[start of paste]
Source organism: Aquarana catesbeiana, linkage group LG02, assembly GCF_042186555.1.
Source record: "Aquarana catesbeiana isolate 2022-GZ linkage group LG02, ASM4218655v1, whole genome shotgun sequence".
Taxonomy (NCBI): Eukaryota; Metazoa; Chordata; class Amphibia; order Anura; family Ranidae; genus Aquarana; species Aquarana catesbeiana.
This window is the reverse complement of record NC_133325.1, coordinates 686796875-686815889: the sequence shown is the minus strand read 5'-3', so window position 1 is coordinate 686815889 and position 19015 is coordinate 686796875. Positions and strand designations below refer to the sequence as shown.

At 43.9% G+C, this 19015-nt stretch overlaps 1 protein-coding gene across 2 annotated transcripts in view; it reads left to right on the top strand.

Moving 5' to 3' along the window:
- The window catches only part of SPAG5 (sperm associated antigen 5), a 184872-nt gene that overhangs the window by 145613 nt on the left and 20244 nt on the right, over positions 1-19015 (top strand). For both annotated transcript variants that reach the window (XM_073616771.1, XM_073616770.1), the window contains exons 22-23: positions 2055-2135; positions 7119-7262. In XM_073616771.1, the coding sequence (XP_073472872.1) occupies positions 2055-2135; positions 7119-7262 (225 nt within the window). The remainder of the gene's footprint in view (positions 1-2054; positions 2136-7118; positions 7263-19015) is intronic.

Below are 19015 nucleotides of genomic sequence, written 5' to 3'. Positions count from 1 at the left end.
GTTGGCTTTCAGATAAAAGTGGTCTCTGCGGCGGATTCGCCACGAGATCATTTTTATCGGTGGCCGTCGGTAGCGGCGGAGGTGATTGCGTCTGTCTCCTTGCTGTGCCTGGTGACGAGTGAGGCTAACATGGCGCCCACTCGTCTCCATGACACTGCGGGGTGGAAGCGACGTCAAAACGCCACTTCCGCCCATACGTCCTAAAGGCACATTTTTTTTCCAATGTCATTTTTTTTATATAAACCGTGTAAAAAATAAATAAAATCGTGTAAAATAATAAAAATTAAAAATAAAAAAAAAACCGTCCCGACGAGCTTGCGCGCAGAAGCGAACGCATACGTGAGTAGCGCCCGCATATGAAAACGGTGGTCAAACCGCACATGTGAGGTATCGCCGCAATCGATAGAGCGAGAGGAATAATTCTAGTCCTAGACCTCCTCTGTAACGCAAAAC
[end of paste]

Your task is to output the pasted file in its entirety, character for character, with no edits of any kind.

Source organism: Aquarana catesbeiana, linkage group LG02, assembly GCF_042186555.1.
Source record: "Aquarana catesbeiana isolate 2022-GZ linkage group LG02, ASM4218655v1, whole genome shotgun sequence".
Taxonomy (NCBI): Eukaryota; Metazoa; Chordata; class Amphibia; order Anura; family Ranidae; genus Aquarana; species Aquarana catesbeiana.
This window is the reverse complement of record NC_133325.1, coordinates 686796875-686815889: the sequence shown is the minus strand read 5'-3', so window position 1 is coordinate 686815889 and position 19015 is coordinate 686796875. Positions and strand designations below refer to the sequence as shown.

At 43.9% G+C, this 19015-nt stretch overlaps 1 protein-coding gene across 2 annotated transcripts in view; it reads left to right on the top strand.

Moving 5' to 3' along the window:
- The window catches only part of SPAG5 (sperm associated antigen 5), a 184872-nt gene that overhangs the window by 145613 nt on the left and 20244 nt on the right, over positions 1-19015 (top strand). For both annotated transcript variants that reach the window (XM_073616771.1, XM_073616770.1), the window contains exons 22-23: positions 2055-2135; positions 7119-7262. In XM_073616771.1, the coding sequence (XP_073472872.1) occupies positions 2055-2135; positions 7119-7262 (225 nt within the window). The remainder of the gene's footprint in view (positions 1-2054; positions 2136-7118; positions 7263-19015) is intronic.

Below are 19015 nucleotides of genomic sequence, written 5' to 3'. Positions count from 1 at the left end.
GTTGGCTTTCAGATAAAAGTGGTCTCTGCGGCGGATTCGCCACGAGATCATTTTTATCGGTGGCCGTCGGTAGCGGCGGAGGTGATTGCGTCTGTCTCCTTGCTGTGCCTGGTGACGAGTGAGGCTAACATGGCGCCCACTCGTCTCCATGACACTGCGGGGTGGAAGCGACGTCAAAACGCCACTTCCGCCCATACGTCCTAAAGGCACATTTTTTTTCCAATGTCATTTTTTTTATATAAACCGTGTAAAAAATAAATAAAATCGTGTAAAATAATAAAAATTAAAAATAAAAAAAAAACCGTCCCGACGAGCTTGCGCGCAGAAGCGAACGCATACGTGAGTAGCGCCCGCATATGAAAACGGTGGTCAAACCGCACATGTGAGGTATCGCCGCAATCGATAGAGCGAGAGGAATAATTCTAGTCCTAGACCTCCTCTGTAACGCAAAAC